Not to interrupt all things Roger Clemens, Curt Schilling, and that steroid cheat 3,000 miles to the left ...
Sorry, I apologize. Go Barry!
In any case, while we’ve been obsessing about a number of peripheral matters over the past few days, I’m sure you’ve paid attention to, you know, what the actual teams have been doing on the field. We’re not in this thing only for the “All My Children” aspect of it all, as much fun the daily controversies of the sport can be.
And the Red Sox ... well, we have to ask, are they really this good?
We can repeat the “It’s only (fill in the month)” mantra for so long, and indeed we have yet even to pay tribute to our matronly ancestors, but at what point can we at least feel comfort in the knowledge that what we see is what we get? July? August? Oct. 24?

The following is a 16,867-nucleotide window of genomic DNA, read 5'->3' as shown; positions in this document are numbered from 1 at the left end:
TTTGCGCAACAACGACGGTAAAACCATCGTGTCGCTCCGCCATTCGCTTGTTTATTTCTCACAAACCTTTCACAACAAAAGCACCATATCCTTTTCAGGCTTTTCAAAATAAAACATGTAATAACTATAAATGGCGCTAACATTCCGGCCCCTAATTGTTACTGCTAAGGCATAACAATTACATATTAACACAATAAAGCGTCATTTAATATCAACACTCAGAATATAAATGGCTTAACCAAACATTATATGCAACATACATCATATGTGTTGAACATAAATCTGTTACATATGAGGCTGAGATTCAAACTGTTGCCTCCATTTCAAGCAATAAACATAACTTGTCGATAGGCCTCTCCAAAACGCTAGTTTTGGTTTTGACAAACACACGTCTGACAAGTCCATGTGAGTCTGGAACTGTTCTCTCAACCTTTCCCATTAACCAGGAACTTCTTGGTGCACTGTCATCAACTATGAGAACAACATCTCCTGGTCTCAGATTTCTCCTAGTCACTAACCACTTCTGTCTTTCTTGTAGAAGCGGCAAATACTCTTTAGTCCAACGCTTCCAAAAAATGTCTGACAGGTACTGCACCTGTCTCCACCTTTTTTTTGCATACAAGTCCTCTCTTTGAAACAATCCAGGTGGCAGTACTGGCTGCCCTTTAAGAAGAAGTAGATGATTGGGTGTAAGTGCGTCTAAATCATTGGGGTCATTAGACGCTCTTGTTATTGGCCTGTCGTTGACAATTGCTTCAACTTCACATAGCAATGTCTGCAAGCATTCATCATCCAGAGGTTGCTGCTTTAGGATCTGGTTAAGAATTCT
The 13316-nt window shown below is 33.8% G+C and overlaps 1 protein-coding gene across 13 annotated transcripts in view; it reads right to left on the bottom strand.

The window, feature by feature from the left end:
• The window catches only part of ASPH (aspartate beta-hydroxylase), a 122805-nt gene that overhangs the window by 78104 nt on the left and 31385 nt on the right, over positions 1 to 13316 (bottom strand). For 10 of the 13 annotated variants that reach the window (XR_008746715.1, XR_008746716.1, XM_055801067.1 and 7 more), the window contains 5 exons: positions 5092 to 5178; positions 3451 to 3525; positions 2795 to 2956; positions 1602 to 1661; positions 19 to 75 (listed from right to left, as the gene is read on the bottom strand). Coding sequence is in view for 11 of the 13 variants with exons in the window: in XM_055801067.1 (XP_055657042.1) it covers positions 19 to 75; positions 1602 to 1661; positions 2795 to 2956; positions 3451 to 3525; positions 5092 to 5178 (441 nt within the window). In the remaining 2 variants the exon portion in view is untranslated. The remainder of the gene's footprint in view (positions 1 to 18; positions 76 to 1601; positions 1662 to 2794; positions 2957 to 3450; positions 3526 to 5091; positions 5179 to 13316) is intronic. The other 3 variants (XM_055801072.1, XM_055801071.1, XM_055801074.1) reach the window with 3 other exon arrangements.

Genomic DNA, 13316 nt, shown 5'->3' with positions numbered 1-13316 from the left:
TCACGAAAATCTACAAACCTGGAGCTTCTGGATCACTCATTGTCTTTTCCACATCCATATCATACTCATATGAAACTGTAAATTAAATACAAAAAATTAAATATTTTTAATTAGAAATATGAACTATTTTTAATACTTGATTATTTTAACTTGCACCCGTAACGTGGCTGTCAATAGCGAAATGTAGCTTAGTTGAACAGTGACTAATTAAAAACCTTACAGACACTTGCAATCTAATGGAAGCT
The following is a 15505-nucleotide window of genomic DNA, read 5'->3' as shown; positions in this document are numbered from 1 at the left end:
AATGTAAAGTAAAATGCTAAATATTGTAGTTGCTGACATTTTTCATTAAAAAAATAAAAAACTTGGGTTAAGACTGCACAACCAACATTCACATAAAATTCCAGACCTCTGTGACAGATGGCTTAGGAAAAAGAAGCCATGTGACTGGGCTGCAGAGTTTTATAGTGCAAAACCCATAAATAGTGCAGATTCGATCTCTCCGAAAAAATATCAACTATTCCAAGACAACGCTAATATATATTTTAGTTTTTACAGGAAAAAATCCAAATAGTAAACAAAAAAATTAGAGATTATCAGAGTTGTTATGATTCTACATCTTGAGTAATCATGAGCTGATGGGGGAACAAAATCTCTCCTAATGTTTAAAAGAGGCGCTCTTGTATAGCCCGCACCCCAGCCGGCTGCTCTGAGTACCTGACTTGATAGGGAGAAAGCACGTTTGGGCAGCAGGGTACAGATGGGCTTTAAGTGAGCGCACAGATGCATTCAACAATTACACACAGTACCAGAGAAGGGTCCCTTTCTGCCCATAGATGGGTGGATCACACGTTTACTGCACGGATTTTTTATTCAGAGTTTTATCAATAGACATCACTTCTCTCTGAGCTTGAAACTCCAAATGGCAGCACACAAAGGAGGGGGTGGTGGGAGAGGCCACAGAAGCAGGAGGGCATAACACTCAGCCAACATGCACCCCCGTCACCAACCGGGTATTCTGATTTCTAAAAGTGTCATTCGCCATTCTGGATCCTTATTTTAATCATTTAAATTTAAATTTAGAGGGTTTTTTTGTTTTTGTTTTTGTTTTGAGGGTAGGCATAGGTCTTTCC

Following last night’s 9-3 win over the Blue Jays, the Red Sox have played just about 20 percent of their schedule. They're 6-2 for the month, 16-5 since Patriots Day, and have demoralized the Blue Jays to the point this week that jobs may be lost by the weekend. If they keep the current pace, here is how some of the numbers will turn out come the end of September:
Team wins: 110
Josh Beckett: 35-0
Curt Schilling: 20-5
Daisuke Matsuzaka: 15-10
Tim Wakefield: 15-15
David Ortiz: 45 home runs, 140 runs batted in
Kevin Youkilis: 165 hits, 85 walks
Jonathan Papelbon: 50 saves
Mike Lowell: 25 home runs, 125 runs batted in
Pace being what pace is in the long grind of a baseball season, feel free to dream about a 35-win season for Beckett, a 50-save season for Papelbon, or a 125-RBI season for Lowell, who has never had more than 105 in any season. Beyond that, there’s not much that jumps out at you and grabs you as being unrealistic.
Now, just to sober you up with a splash of cold water, here are more projections:
Manny Ramirez: 30 home runs, 80 runs batted in
Lowell: 40 errors.
Coco Crisp: 40 runs batted in
JD Drew: 55 runs batted in ($309,090 per RBI)
Mike Timlin: 10 trips to the disabled list